Hybrid additive/subtractive systems for printing and finishing metal parts have been around for years now. With these systems, a part is completely printed and then is brought to necessary tolerances (i.e., edges, details, surface finish) through machining. It’s always been “first build it, then cut and polish it.”
A process developed by 3DEO Inc. (3deo.co) uses a radically different hybrid method.
3DEO’s process makes metal 3D printed production parts to spec in a counterintuitive way. The company’s Intelligent Layering system, like other liquid binder systems, applies a binder to a bed of metal powder to build a part that will eventually be sintered in a furnace. While some systems apply the binder only where it is needed to build up the part, Intelligent Layering instead goes wide: the binder is applied uniformly over the entire powder bed.
This isn’t even low-resolution—it’s no-resolution.
Then, micro CNC mills that are part of the 3DEO system deploy to precisely cut the outline and interior cavities. Another thin layer of powder is applied, followed by the binder spray, and the mills come out again.
In the fight to get as close as possible to net shape prior to CNC machining, 3DEO goes straight to CNC machining from the start.
To reach the best tolerances, the part can be cut a layer at a time. But up to ten layers can be built up before cutting, which saves time and also enables 2.5-D features to be included. The machine can also cut at depths of less than a full layer’s thickness to create intralayer features and enable finer tolerances than the printer could unaided.
The result is a “green” part that needs to be sintered in a furnace after loose powder is removed. Furnace-sintered parts lose some volume, but it’s a well-understood process and can be compensated for at the outset. The sintered parts come out of the furnace with a density of over 99 percent and with a finish of about 100µin. Ra. They meet the MPIF Standard 35 for quality. The current system has an 8 × 8i-n. build area and can print 17-4PH and MIM 316L stainless steel, with more types of metal to follow.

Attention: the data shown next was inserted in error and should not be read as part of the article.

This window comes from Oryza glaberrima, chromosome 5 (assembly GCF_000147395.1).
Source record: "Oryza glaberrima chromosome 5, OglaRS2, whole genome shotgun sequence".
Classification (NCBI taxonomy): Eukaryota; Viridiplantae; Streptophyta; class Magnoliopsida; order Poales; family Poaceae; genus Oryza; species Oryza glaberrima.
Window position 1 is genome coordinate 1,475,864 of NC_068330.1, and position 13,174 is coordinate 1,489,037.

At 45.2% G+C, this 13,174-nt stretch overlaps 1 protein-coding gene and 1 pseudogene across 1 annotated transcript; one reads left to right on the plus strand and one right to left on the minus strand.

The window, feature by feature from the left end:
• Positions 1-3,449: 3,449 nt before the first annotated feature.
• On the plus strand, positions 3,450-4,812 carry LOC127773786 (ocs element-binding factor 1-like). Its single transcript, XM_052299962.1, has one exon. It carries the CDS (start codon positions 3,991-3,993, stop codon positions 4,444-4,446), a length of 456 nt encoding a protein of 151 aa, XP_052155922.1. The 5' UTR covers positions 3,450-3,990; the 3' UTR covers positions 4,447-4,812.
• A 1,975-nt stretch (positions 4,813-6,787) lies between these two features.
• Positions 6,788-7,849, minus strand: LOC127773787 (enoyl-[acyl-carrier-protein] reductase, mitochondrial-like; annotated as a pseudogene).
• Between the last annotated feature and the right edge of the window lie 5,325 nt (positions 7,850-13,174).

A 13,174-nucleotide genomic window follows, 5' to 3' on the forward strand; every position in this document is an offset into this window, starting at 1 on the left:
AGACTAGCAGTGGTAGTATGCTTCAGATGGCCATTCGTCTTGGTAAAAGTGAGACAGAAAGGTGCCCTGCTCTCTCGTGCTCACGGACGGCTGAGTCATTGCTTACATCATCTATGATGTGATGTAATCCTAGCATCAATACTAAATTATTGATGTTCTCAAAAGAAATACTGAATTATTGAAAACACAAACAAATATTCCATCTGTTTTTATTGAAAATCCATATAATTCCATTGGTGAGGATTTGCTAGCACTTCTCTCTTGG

The system offers cost-savings benefits, like using standard metal injection molding (MIM) powders. Another cost-saver: cutting unsintered bound metal powder is a lot easier on a cutting tool edge than cutting solid metal, so much so that, after cutting over 10,000 parts (on three different machines), the company says it has not yet had to replace a cutting tool.
3DEO isn’t selling the system itself—or at least not yet. Rather, it’s a service provider, using the system to print parts for customers on demand.
General Motors is working with Autodesk on utilizing advanced design software and 3D printing capabilities to develop parts that are not only lighter than those otherwise developed, but which combine what would otherwise be separate parts, thereby reducing manufacturing complexity.
This past weekend, the Woodward Dream Cruise was held in Detroit, where there was a seemingly endless parade of classic and wanna-be-classic cars from days gone by rolling past throngs of viewers from literally all around the world.
If you look at the top of the cab of that Mack Anthem Class 8 truck you’ll note the way it arcs back to the trailer.